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I've done a fair amount of networking and network engineering in my day. Not so much socket programming, though.

The thing about the way GPS uses serial and even the way your relay arduino uses serial, if a connection drops for a bit, we don't need to care about the stuff that was missed. As soon as the data comes through again we carry on. It's not uncommon for wifi serial adapters (or serial over lan) to support UDP as well as TCP/IP. UDP has no error correction, so if a packet gets lost it gets lost. But the advantage of UDP is that it has no connection building and tearing down (no need for syn/ack handshake) like TCP/IP does. That makes it much easier to handle faults. With TCP/IP you'll have to make your code be able to re-establish connections when connections drop or time out. With UDP we don't have to worry about any of that. A serial device could just blast UDP packets at the AgOpenGPS machine and if the network was functioning, they'd show up.

I can go into more detail on TCP/IP vs UDP and how they react to lost packets if you want.

Anyway, just a FYI kind of thought. I'd say do what ever is easiest right now and we can improve it later, or come up with a better networking method.
 

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If I was going to design an ethernet network for a tractor (with or without a wifi component), I'd probably put in a real layer 3 router switch at the top of the network that supports multicasting. Then any data stream source on the network can attach itself to a multicast address and start sending data immediately. Then client devices, such as AgOpenGPS could subscribe to the multicast channel and get the feed. The nice thing about multicast is that it's all handled by the layer 3 switch and it will only send those multicast packets to the devices who ask for it.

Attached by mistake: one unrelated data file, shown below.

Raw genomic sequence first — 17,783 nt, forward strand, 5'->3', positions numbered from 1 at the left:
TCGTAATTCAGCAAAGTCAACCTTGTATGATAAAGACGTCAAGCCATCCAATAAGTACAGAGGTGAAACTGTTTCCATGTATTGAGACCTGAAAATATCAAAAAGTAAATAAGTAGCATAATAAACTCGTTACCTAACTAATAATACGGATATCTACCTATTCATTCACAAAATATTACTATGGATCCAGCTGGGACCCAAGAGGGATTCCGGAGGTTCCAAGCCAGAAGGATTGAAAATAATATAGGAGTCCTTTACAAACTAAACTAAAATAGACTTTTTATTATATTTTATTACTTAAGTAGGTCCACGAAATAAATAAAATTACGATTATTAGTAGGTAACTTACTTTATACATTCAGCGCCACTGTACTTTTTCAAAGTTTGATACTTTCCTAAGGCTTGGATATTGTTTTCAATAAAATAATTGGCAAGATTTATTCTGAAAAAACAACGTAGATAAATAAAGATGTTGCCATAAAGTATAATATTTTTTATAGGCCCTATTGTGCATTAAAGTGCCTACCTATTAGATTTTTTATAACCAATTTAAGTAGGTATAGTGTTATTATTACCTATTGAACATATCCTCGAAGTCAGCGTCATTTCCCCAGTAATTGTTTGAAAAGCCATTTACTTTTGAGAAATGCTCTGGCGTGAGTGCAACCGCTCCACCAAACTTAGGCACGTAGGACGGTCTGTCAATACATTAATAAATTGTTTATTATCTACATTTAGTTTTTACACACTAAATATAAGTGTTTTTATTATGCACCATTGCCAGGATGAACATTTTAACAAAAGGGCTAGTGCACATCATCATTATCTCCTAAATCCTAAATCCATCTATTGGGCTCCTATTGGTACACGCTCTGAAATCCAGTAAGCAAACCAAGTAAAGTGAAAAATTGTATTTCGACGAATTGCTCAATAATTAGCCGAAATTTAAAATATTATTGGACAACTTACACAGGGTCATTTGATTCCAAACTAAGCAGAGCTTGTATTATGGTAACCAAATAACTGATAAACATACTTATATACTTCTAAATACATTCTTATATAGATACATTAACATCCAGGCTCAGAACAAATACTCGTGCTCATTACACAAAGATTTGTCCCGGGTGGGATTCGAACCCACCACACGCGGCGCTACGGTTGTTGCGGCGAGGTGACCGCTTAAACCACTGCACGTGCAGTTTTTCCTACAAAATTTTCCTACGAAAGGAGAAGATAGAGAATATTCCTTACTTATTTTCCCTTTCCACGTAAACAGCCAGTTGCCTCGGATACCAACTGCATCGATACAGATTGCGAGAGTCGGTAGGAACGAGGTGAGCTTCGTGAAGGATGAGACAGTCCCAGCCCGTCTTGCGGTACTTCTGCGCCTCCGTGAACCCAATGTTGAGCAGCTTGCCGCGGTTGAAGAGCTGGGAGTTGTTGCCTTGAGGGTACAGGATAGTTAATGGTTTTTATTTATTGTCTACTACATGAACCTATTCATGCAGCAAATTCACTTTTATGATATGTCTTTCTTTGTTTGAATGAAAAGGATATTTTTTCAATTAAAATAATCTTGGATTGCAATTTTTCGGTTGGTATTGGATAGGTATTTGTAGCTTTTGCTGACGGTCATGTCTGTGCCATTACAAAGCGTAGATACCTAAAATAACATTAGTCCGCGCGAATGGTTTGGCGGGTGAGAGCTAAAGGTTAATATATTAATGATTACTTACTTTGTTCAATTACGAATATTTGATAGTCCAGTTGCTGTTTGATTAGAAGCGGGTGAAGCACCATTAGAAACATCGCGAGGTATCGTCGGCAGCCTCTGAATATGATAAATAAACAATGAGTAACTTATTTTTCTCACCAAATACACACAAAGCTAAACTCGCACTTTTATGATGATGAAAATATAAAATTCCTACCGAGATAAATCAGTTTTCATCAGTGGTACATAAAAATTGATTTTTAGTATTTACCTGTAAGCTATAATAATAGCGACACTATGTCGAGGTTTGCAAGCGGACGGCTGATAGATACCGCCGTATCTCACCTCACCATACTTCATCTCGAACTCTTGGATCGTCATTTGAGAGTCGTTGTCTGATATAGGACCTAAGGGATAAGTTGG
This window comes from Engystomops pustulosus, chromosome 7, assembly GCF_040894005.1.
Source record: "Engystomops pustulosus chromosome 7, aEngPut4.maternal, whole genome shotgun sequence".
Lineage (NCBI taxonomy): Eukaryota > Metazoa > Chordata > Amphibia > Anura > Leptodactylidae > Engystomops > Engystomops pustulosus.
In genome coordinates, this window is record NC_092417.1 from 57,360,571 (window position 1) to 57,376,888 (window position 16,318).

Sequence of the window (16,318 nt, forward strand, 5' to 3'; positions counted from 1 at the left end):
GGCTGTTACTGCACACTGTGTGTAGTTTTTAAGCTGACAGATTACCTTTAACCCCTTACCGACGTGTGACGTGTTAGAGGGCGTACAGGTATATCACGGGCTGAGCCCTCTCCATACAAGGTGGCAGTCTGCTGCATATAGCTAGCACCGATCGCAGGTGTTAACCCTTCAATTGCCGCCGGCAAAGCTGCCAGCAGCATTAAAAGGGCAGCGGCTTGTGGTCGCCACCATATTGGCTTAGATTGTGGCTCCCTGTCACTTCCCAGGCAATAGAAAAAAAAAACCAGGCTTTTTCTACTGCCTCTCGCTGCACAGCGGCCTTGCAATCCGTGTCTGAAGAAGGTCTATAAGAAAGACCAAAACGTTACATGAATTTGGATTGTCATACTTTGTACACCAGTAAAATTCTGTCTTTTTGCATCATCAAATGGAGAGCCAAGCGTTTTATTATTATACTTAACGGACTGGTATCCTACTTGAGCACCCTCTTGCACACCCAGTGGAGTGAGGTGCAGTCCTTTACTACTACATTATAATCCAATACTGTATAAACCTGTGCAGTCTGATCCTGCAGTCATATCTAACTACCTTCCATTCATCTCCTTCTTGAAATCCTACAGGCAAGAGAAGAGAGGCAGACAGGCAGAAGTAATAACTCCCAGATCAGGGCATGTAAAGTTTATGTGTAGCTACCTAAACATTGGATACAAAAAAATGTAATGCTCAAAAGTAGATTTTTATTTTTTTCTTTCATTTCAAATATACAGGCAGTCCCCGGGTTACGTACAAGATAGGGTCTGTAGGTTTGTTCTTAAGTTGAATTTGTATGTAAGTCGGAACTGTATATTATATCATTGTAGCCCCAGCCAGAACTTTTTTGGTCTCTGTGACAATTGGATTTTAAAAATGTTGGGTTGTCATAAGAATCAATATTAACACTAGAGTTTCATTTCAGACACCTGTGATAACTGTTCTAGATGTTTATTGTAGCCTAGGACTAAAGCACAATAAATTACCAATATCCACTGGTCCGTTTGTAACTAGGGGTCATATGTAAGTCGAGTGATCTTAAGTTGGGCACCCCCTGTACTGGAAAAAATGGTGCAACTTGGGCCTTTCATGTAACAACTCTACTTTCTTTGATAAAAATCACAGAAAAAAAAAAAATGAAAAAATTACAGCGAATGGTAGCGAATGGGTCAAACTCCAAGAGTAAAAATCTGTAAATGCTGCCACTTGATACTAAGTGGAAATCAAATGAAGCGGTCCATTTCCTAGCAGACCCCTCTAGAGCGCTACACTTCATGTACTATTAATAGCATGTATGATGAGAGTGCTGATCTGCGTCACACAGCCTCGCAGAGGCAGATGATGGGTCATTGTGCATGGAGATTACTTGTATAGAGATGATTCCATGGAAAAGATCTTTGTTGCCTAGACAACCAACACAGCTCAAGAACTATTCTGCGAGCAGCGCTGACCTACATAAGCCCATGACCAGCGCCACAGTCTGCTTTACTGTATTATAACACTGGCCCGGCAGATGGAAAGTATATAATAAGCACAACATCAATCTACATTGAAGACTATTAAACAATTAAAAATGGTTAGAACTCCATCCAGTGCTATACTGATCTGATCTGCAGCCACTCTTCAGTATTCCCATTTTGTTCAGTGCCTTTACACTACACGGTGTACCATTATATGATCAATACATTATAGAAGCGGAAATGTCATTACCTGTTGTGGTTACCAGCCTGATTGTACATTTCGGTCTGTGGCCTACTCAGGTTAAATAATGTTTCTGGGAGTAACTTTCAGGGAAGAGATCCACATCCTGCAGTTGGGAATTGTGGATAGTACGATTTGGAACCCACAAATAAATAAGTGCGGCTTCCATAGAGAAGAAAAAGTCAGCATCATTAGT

For automatic discovery of devices I'd probably employ mDNS (used to be Apple's Bonjour). It works quite well on a LAN. And if IPv6 was used, devices could self-configure addresses based on their MAC address, so DHCP wouldn't be required.

Anyway, pie in the sky stuff.
 

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Discussion Starter #266
So does udp utilize more of an intelligent packet style rather then TCP? Data can arrive in any order from anywhere, complete or incomplete and parts and pieces. But would that only be an issue on a very busy and high traffic network?

In this application i don't see that being an issue. TCP worked flawless with one computer as simulator on wifi and a wired desktop running Agopen. The wifi one had 2 browser windows open with youtube running in each playing a movie. It only started to stutter once i copied a 1 gig file from wifi laptop to desktop.

The way its written is both serial and TCP just fill the data into the variable "receiveSentence". AgOpen doesn't know or even care where it comes from. In fact i ran both, a serial and TCP at the same time into it and the fix just jumped around as it thought it was in two places at once, which it was. Kinda neat - and universal.

In reading about programming this stuff it is generally agreed, it is difficult. I concur. I gotta get some of this stuff up so you guys can look at code and fiddle.
 

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Correct. UDP does not have any inherent connection or error-correction data. There's no guarantee about the order of packets or whether they'll arrive at all.